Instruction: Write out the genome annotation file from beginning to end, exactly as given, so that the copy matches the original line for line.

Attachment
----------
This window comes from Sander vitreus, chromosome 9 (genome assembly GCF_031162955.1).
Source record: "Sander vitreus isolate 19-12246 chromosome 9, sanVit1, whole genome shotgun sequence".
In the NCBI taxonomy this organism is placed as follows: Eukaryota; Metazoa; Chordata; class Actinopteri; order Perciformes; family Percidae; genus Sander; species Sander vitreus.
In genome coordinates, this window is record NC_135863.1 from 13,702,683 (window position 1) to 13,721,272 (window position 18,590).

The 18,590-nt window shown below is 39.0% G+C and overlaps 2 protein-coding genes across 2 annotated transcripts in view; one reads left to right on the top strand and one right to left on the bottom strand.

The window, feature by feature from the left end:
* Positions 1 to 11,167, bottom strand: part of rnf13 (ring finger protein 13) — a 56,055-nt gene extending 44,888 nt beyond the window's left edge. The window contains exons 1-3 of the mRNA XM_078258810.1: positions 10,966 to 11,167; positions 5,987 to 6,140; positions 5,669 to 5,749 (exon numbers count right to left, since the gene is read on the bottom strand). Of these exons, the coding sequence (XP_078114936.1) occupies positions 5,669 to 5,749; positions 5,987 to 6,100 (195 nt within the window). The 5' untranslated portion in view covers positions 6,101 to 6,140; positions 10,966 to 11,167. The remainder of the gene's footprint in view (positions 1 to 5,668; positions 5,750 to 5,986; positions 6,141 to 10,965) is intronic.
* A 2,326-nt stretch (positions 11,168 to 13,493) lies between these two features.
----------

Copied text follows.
This window comes from Sander vitreus, chromosome 9 (genome assembly GCF_031162955.1).
Source record: "Sander vitreus isolate 19-12246 chromosome 9, sanVit1, whole genome shotgun sequence".
In the NCBI taxonomy this organism is placed as follows: Eukaryota; Metazoa; Chordata; class Actinopteri; order Perciformes; family Percidae; genus Sander; species Sander vitreus.
In genome coordinates, this window is record NC_135863.1 from 13,702,683 (window position 1) to 13,721,272 (window position 18,590).

The 18,590-nt window shown below is 39.0% G+C and overlaps 2 protein-coding genes across 2 annotated transcripts in view; one reads left to right on the top strand and one right to left on the bottom strand.

The window, feature by feature from the left end:
* Positions 1 to 11,167, bottom strand: part of rnf13 (ring finger protein 13) — a 56,055-nt gene extending 44,888 nt beyond the window's left edge. The window contains exons 1-3 of the mRNA XM_078258810.1: positions 10,966 to 11,167; positions 5,987 to 6,140; positions 5,669 to 5,749 (exon numbers count right to left, since the gene is read on the bottom strand). Of these exons, the coding sequence (XP_078114936.1) occupies positions 5,669 to 5,749; positions 5,987 to 6,100 (195 nt within the window). The 5' untranslated portion in view covers positions 6,101 to 6,140; positions 10,966 to 11,167. The remainder of the gene's footprint in view (positions 1 to 5,668; positions 5,750 to 5,986; positions 6,141 to 10,965) is intronic.
* A 2,326-nt stretch (positions 11,168 to 13,493) lies between these two features.